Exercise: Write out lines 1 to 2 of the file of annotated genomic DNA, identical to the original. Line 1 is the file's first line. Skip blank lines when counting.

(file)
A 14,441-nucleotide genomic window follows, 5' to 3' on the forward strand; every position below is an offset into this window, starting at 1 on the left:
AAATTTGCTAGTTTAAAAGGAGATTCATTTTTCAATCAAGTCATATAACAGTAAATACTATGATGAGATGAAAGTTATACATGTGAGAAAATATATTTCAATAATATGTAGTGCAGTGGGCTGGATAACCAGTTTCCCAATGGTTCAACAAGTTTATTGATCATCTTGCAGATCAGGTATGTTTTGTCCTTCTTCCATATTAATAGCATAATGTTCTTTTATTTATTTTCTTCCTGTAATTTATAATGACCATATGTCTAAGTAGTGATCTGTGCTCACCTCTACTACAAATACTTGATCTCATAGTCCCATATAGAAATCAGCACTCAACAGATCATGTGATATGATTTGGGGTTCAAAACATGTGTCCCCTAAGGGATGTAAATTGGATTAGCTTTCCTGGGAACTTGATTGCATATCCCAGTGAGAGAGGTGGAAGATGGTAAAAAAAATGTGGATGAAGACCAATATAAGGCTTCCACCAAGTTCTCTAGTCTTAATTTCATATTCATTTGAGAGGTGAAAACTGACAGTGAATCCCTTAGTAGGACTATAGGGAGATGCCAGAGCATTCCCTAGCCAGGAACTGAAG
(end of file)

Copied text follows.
A 14,441-nucleotide genomic window follows, 5' to 3' on the forward strand; every position below is an offset into this window, starting at 1 on the left:
AAATTTGCTAGTTTAAAAGGAGATTCATTTTTCAATCAAGTCATATAACAGTAAATACTATGATGAGATGAAAGTTATACATGTGAGAAAATATATTTCAATAATATGTAGTGCAGTGGGCTGGATAACCAGTTTCCCAATGGTTCAACAAGTTTATTGATCATCTTGCAGATCAGGTATGTTTTGTCCTTCTTCCATATTAATAGCATAATGTTCTTTTATTTATTTTCTTCCTGTAATTTATAATGACCATATGTCTAAGTAGTGATCTGTGCTCACCTCTACTACAAATACTTGATCTCATAGTCCCATATAGAAATCAGCACTCAACAGATCATGTGATATGATTTGGGGTTCAAAACATGTGTCCCCTAAGGGATGTAAATTGGATTAGCTTTCCTGGGAACTTGATTGCATATCCCAGTGAGAGAGGTGGAAGATGGTAAAAAAAATGTGGATGAAGACCAATATAAGGCTTCCACCAAGTTCTCTAGTCTTAATTTCATATTCATTTGAGAGGTGAAAACTGACAGTGAATCCCTTAGTAGGACTATAGGGAGATGCCAGAGCATTCCCTAGCCAGGAACTGAAG